—Abhay Khosla unearths a 1997-era art tutorial from Mike Mignola, and Spitzenprodukte does the same for a 1980s UK feminist propaganda comic featuring Tintin.

—Fiona Deans Halloran, author of the new Thomas Nast biography, appeared on C-SPAN2's Book TV.


Cat, Bag

Today on the site, Sean Rogers has a lengthy review of Ben Katchor's latest book, Hand-Drying in America and Other Stories, which collects over a decade's worth of color strips from Metropolis magazine.

Few books are as communal, as catch-all: every page a new hero, a new tale, a new voice. Or, rather, the same voice, a collective voice: Katchor yanks at his sentences with his characteristic taffy-pull between narration and dialogue, so that each merges into and props up the other, so that each person talks like the rest, and everyone contributes to the same conversation. A strip that begins with a narrator pondering the “velvet rope and stanchion” as “that most pernicious symbol of corporate greed,” accompanied by a management figure extolling the system’s virtues, soon opens its ranks to welcome in people off the street—“middle-aged men with hernias, unwed teenage mothers and tattooed first offenders”—who stage small, symbolic acts of rebellion, ducking under the ropes, violating the inflexible rules of the queue. “The physical expression of our free will,” they say, as Katchor draws them teetering, acrobatically off-kilter but assured in their acts of defiance. The effect is bathetic, of course—a bold “act of transgression” turned quixotic, the body awkwardly contorted to ridiculous effect and little gain—and yet Katchor, and the people who populate his America, will find their triumphs where they can.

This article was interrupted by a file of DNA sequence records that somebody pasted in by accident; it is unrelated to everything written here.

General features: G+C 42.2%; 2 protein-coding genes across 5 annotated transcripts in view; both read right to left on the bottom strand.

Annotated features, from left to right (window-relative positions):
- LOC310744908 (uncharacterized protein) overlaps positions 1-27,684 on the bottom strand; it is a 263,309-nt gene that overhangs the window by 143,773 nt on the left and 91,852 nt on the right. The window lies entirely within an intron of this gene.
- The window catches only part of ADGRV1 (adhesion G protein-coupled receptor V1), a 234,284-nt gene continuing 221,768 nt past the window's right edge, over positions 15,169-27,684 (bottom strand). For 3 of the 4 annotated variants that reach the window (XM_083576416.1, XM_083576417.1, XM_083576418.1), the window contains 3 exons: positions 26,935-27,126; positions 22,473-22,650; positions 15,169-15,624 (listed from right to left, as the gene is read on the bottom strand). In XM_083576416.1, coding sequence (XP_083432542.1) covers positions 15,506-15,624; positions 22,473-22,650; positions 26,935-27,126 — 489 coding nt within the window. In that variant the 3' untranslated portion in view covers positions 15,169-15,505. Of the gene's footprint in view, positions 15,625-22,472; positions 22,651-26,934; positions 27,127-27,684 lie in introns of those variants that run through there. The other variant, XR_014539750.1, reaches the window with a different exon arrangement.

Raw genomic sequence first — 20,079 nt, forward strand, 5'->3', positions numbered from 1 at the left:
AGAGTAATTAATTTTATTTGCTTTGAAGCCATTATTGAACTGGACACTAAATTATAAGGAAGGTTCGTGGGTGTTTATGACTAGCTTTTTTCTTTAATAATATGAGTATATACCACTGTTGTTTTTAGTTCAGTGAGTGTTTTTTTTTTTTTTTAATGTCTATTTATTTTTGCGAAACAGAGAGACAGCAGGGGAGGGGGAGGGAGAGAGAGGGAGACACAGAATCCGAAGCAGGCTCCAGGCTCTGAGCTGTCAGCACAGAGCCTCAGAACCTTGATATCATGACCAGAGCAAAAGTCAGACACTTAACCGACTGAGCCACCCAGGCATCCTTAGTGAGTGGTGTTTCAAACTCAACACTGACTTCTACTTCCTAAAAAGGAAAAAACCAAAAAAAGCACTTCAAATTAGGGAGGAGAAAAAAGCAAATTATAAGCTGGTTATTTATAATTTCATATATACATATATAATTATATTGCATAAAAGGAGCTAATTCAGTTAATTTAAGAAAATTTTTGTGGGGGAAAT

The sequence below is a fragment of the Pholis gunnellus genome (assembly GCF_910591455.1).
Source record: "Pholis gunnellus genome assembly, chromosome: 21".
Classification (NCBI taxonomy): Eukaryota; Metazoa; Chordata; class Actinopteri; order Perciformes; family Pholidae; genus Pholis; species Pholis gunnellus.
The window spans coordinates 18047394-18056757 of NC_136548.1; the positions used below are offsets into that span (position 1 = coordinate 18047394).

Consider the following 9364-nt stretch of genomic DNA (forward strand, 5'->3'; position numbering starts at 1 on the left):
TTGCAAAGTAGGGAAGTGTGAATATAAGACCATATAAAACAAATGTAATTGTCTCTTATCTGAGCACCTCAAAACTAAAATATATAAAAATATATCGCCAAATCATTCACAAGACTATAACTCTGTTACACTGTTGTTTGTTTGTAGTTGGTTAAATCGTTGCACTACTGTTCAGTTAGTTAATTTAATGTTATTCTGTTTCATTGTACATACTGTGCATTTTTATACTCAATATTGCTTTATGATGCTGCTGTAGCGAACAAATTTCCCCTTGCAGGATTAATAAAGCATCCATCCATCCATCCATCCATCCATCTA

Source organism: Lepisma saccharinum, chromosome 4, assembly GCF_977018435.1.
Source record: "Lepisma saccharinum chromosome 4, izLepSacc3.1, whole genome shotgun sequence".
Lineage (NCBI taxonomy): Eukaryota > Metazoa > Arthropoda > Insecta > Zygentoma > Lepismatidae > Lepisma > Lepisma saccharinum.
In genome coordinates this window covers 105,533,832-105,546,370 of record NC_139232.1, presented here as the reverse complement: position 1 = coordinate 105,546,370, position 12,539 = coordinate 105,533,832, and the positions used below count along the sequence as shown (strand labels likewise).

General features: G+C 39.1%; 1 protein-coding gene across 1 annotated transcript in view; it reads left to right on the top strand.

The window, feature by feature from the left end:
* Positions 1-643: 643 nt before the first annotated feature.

And Lucy Knisley continues her week here with day three.

Elsewhere.... it's kind of a slow new day, aside from various PR blasts. So, really you oughta just read Sean's piece, above, but if you must leave this site, well here you go: The Decadence crew from the UK is discussed in this podcast. Hey, it's Billy Possum! This is a classic "Oooooh Comics" story. And the great Dylan Horrocks is having an art sale with amazingly affordable prices.


We’re Sunk

As on every Tuesday, today is the day that Joe McCulloch gives you his rundown of interesting-looking comics new in stores.

And it's also day two of Lucy Knisley's week as our cartoon diarist.